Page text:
Reporters Without Frontiers have released their Worldwide Press Freedom Index 2007, and it highlights not only the problems with press freedom for traditional journalists around the globe, but also the threat to bloggers. A number of countries have seen their rankings fall because of the way they’ve restricted or violated the freedom of bloggers. Several countries, like Malaysia, Thailand, Vietnam and Egypt, have arrested bloggers and closed sites. Globally, at least 64 people are currently in prison for postings they’ve made online, with 50 of those being in China (the report does not consider recent events in Myanmar). Eight more are being held in jail in Vietman, while an Egyptian man was jailed for criticizing the country’s president and the Islamist control of the country’s universities. “We are concerned about the increase in cases of online censorship,” Reporters Without Borders said. “More and more governments have realised that the Internet can play a key role in the fight for democracy and they are establishing new methods of censoring it. The governments of repressive countries are now targeting bloggers and online journalists as forcefully as journalists in the traditional media.” The top-ranked countries for press freedom were Iceland, Norway, Estonia, Slovakia and Belgium. The bottom five were Cuba, Iran, Turkmenistan and North Korea, with Eritrea claiming bottom place. The UK was ranked 24th and the US 48th.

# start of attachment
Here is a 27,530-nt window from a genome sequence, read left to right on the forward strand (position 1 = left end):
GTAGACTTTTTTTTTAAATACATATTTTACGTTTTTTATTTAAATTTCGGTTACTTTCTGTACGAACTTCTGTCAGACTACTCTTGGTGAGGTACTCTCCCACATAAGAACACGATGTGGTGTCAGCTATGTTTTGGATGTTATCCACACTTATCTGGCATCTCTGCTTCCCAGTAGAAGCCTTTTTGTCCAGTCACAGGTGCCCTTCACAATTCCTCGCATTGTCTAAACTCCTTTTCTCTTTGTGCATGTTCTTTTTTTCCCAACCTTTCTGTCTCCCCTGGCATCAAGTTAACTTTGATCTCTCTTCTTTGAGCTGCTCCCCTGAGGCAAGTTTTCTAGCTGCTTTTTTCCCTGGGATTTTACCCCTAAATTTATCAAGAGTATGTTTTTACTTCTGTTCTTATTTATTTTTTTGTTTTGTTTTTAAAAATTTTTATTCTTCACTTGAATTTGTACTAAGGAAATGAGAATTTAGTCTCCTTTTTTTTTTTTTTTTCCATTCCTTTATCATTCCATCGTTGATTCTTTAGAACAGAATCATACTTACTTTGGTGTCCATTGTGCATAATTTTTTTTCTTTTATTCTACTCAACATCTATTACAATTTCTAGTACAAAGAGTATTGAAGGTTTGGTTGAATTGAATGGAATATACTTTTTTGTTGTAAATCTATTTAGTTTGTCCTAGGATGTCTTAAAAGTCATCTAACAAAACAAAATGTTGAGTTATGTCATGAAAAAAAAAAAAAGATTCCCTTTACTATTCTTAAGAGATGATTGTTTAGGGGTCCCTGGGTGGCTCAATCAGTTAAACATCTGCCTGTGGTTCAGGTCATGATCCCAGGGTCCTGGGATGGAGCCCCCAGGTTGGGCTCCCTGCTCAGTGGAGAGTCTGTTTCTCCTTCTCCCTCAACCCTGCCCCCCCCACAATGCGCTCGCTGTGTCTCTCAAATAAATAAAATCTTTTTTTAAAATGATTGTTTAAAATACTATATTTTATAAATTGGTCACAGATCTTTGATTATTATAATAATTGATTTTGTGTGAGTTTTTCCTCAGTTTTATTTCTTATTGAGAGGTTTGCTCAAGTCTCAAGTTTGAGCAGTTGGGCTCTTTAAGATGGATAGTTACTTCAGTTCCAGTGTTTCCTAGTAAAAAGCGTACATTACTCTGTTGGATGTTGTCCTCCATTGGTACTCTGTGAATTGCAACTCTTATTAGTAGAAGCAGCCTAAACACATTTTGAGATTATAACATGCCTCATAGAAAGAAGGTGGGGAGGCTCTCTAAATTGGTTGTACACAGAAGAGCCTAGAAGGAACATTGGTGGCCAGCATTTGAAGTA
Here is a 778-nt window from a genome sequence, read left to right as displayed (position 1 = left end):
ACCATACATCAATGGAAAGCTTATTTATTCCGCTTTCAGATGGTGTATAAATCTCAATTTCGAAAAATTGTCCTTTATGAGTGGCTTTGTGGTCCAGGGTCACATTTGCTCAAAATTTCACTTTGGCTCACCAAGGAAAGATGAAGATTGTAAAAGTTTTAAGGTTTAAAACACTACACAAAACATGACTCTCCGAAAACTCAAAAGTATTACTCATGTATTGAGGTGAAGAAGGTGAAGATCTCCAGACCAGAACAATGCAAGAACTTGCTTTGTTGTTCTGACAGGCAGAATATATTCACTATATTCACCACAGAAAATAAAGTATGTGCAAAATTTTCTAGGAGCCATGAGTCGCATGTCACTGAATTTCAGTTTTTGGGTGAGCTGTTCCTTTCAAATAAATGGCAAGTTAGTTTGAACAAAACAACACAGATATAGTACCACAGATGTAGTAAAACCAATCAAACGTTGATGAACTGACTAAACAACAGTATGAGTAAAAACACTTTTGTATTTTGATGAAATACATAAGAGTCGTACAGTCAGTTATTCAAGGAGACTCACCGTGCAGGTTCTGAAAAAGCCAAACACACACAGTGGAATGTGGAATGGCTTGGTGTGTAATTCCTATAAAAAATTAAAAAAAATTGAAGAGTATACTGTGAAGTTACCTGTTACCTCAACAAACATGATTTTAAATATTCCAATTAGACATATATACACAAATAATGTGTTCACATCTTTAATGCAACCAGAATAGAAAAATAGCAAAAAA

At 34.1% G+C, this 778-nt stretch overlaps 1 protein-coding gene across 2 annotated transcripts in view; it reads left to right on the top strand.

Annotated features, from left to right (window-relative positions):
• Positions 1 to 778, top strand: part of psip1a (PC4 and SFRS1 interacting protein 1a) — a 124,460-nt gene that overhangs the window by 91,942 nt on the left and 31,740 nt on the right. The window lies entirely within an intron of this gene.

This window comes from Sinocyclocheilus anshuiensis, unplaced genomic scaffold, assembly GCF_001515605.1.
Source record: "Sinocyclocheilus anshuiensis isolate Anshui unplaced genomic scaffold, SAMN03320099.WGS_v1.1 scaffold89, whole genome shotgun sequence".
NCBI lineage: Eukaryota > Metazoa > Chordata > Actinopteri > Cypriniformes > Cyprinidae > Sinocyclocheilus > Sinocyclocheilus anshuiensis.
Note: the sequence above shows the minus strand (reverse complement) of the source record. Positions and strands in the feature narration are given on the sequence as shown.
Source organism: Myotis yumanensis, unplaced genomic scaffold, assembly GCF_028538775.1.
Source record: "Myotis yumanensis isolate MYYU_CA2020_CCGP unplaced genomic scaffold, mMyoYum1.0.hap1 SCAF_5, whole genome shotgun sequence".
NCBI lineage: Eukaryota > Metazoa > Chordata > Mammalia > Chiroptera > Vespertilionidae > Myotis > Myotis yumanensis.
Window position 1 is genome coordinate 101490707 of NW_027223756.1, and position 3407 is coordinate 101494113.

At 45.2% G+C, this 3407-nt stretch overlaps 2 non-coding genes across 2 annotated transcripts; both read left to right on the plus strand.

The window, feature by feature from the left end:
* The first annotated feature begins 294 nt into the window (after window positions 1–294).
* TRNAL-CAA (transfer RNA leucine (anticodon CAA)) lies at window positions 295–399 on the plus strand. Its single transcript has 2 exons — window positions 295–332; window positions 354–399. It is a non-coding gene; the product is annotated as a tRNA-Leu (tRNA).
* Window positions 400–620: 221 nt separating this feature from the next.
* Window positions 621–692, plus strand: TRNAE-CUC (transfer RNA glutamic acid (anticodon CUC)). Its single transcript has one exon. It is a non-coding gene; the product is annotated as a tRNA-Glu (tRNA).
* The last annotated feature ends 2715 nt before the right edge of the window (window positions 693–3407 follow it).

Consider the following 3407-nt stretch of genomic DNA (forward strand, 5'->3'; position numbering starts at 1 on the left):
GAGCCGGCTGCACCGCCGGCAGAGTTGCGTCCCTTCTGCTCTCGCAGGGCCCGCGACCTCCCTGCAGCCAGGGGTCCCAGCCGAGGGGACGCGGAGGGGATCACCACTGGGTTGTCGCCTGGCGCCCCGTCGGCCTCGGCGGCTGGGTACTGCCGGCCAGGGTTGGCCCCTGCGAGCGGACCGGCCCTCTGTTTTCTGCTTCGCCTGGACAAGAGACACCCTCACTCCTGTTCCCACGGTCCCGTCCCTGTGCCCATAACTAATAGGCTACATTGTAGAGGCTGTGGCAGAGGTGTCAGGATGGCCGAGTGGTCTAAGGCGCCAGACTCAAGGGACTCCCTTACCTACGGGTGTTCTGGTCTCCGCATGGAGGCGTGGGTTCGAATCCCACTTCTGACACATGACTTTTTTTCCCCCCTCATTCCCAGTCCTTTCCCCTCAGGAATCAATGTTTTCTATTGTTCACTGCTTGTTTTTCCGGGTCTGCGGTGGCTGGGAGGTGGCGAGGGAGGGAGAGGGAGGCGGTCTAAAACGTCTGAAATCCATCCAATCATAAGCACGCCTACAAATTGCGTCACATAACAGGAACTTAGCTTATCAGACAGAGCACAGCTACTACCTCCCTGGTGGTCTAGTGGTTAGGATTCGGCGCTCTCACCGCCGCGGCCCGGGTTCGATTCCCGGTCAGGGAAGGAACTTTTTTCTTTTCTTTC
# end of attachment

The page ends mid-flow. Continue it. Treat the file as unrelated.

- Should fake news be illegal? Malaysia could be among the first to penalize it
- Cyber Demos Protest Online Censorship
- Amnesty Criticizes Online Repression
- Nations Named ‘Enemies of the Internet’
- Guide to Help Cyber-Dissidents Beat Censors